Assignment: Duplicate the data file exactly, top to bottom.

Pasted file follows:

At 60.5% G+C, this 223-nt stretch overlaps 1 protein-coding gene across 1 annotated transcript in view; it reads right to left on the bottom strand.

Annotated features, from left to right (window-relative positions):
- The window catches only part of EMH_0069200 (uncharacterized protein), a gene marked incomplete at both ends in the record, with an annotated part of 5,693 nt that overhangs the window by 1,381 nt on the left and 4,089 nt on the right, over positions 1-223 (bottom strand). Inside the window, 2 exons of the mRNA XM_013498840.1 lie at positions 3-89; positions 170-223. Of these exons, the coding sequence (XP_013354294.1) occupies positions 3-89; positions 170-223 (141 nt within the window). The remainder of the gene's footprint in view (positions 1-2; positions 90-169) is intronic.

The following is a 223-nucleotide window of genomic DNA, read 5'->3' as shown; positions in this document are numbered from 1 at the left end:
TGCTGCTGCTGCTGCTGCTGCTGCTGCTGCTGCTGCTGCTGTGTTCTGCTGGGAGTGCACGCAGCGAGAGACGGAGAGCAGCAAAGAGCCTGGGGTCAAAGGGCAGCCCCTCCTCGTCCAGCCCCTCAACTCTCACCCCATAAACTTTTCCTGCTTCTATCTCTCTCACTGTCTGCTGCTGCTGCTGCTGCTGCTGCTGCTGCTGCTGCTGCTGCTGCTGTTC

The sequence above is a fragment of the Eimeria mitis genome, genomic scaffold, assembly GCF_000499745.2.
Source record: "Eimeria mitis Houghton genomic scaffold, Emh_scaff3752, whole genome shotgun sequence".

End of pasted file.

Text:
At 60.5% G+C, this 223-nt stretch overlaps 1 protein-coding gene across 1 annotated transcript in view; it reads right to left on the bottom strand.

Annotated features, from left to right (window-relative positions):
- The window catches only part of EMH_0069200 (uncharacterized protein), a gene marked incomplete at both ends in the record, with an annotated part of 5,693 nt that overhangs the window by 1,381 nt on the left and 4,089 nt on the right, over positions 1-223 (bottom strand). Inside the window, 2 exons of the mRNA XM_013498840.1 lie at positions 3-89; positions 170-223. Of these exons, the coding sequence (XP_013354294.1) occupies positions 3-89; positions 170-223 (141 nt within the window). The remainder of the gene's footprint in view (positions 1-2; positions 90-169) is intronic.

The following is a 223-nucleotide window of genomic DNA, read 5'->3' as shown; positions in this document are numbered from 1 at the left end:
TGCTGCTGCTGCTGCTGCTGCTGCTGCTGCTGCTGCTGCTGTGTTCTGCTGGGAGTGCACGCAGCGAGAGACGGAGAGCAGCAAAGAGCCTGGGGTCAAAGGGCAGCCCCTCCTCGTCCAGCCCCTCAACTCTCACCCCATAAACTTTTCCTGCTTCTATCTCTCTCACTGTCTGCTGCTGCTGCTGCTGCTGCTGCTGCTGCTGCTGCTGCTGCTGCTGTTC

The sequence above is a fragment of the Eimeria mitis genome, genomic scaffold, assembly GCF_000499745.2.
Source record: "Eimeria mitis Houghton genomic scaffold, Emh_scaff3752, whole genome shotgun sequence".